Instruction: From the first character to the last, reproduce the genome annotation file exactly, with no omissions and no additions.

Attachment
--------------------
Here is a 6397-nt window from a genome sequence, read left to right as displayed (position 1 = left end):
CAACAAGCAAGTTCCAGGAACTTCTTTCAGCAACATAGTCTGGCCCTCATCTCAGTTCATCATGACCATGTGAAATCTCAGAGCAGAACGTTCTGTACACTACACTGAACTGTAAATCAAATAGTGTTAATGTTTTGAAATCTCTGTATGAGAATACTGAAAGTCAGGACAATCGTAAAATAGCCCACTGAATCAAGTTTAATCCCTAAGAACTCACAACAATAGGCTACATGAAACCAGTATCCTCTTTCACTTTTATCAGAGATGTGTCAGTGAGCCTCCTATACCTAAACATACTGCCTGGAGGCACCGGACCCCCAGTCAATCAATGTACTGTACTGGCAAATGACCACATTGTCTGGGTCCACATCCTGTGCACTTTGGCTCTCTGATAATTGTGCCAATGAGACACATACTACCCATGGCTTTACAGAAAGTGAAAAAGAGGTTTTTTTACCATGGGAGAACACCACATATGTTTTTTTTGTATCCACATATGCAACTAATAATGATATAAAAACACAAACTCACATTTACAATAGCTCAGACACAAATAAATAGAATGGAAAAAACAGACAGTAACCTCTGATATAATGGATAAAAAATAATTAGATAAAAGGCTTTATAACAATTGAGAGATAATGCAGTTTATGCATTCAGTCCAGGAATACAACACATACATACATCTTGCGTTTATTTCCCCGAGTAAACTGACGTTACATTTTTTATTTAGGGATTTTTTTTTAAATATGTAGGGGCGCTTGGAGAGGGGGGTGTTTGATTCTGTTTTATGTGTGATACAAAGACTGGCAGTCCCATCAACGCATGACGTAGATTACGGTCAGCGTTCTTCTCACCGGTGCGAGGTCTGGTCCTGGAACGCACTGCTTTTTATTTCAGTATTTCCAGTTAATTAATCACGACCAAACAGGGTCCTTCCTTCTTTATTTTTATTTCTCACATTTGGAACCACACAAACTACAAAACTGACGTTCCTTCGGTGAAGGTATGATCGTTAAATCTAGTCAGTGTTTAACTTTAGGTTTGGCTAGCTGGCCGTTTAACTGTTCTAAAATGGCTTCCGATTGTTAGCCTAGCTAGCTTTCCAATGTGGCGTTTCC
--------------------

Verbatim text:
Here is a 6397-nt window from a genome sequence, read left to right as displayed (position 1 = left end):
CAACAAGCAAGTTCCAGGAACTTCTTTCAGCAACATAGTCTGGCCCTCATCTCAGTTCATCATGACCATGTGAAATCTCAGAGCAGAACGTTCTGTACACTACACTGAACTGTAAATCAAATAGTGTTAATGTTTTGAAATCTCTGTATGAGAATACTGAAAGTCAGGACAATCGTAAAATAGCCCACTGAATCAAGTTTAATCCCTAAGAACTCACAACAATAGGCTACATGAAACCAGTATCCTCTTTCACTTTTATCAGAGATGTGTCAGTGAGCCTCCTATACCTAAACATACTGCCTGGAGGCACCGGACCCCCAGTCAATCAATGTACTGTACTGGCAAATGACCACATTGTCTGGGTCCACATCCTGTGCACTTTGGCTCTCTGATAATTGTGCCAATGAGACACATACTACCCATGGCTTTACAGAAAGTGAAAAAGAGGTTTTTTTACCATGGGAGAACACCACATATGTTTTTTTTGTATCCACATATGCAACTAATAATGATATAAAAACACAAACTCACATTTACAATAGCTCAGACACAAATAAATAGAATGGAAAAAACAGACAGTAACCTCTGATATAATGGATAAAAAATAATTAGATAAAAGGCTTTATAACAATTGAGAGATAATGCAGTTTATGCATTCAGTCCAGGAATACAACACATACATACATCTTGCGTTTATTTCCCCGAGTAAACTGACGTTACATTTTTTATTTAGGGATTTTTTTTTAAATATGTAGGGGCGCTTGGAGAGGGGGGTGTTTGATTCTGTTTTATGTGTGATACAAAGACTGGCAGTCCCATCAACGCATGACGTAGATTACGGTCAGCGTTCTTCTCACCGGTGCGAGGTCTGGTCCTGGAACGCACTGCTTTTTATTTCAGTATTTCCAGTTAATTAATCACGACCAAACAGGGTCCTTCCTTCTTTATTTTTATTTCTCACATTTGGAACCACACAAACTACAAAACTGACGTTCCTTCGGTGAAGGTATGATCGTTAAATCTAGTCAGTGTTTAACTTTAGGTTTGGCTAGCTGGCCGTTTAACTGTTCTAAAATGGCTTCCGATTGTTAGCCTAGCTAGCTTTCCAATGTGGCGTTTCC